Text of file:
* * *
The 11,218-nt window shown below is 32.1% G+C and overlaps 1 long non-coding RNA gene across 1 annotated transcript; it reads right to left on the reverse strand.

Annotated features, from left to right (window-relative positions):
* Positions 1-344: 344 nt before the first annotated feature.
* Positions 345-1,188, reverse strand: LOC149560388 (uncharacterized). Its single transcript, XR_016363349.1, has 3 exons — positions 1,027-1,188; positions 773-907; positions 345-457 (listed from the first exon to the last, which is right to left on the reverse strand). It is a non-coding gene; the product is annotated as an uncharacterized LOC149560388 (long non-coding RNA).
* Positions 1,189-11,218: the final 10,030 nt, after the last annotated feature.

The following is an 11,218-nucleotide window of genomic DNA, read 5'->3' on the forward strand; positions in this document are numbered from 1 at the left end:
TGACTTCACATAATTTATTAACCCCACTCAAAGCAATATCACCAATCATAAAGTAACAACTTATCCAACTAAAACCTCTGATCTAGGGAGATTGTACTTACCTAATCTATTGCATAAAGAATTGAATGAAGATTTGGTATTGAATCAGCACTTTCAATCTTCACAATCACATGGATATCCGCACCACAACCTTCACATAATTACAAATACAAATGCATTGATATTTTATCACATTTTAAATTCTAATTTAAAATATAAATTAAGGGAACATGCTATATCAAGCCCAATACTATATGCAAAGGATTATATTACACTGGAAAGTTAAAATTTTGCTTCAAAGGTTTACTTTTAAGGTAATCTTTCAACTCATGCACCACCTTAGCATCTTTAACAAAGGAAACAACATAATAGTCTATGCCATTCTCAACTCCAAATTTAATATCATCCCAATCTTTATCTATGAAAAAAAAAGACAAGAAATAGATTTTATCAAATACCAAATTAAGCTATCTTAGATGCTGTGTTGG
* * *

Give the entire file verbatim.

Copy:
The 11,218-nt window shown below is 32.1% G+C and overlaps 1 long non-coding RNA gene across 1 annotated transcript; it reads right to left on the reverse strand.

Annotated features, from left to right (window-relative positions):
* Positions 1-344: 344 nt before the first annotated feature.
* Positions 345-1,188, reverse strand: LOC149560388 (uncharacterized). Its single transcript, XR_016363349.1, has 3 exons — positions 1,027-1,188; positions 773-907; positions 345-457 (listed from the first exon to the last, which is right to left on the reverse strand). It is a non-coding gene; the product is annotated as an uncharacterized LOC149560388 (long non-coding RNA).
* Positions 1,189-11,218: the final 10,030 nt, after the last annotated feature.

The following is an 11,218-nucleotide window of genomic DNA, read 5'->3' on the forward strand; positions in this document are numbered from 1 at the left end:
TGACTTCACATAATTTATTAACCCCACTCAAAGCAATATCACCAATCATAAAGTAACAACTTATCCAACTAAAACCTCTGATCTAGGGAGATTGTACTTACCTAATCTATTGCATAAAGAATTGAATGAAGATTTGGTATTGAATCAGCACTTTCAATCTTCACAATCACATGGATATCCGCACCACAACCTTCACATAATTACAAATACAAATGCATTGATATTTTATCACATTTTAAATTCTAATTTAAAATATAAATTAAGGGAACATGCTATATCAAGCCCAATACTATATGCAAAGGATTATATTACACTGGAAAGTTAAAATTTTGCTTCAAAGGTTTACTTTTAAGGTAATCTTTCAACTCATGCACCACCTTAGCATCTTTAACAAAGGAAACAACATAATAGTCTATGCCATTCTCAACTCCAAATTTAATATCATCCCAATCTTTATCTATGAAAAAAAAAGACAAGAAATAGATTTTATCAAATACCAAATTAAGCTATCTTAGATGCTGTGTTGG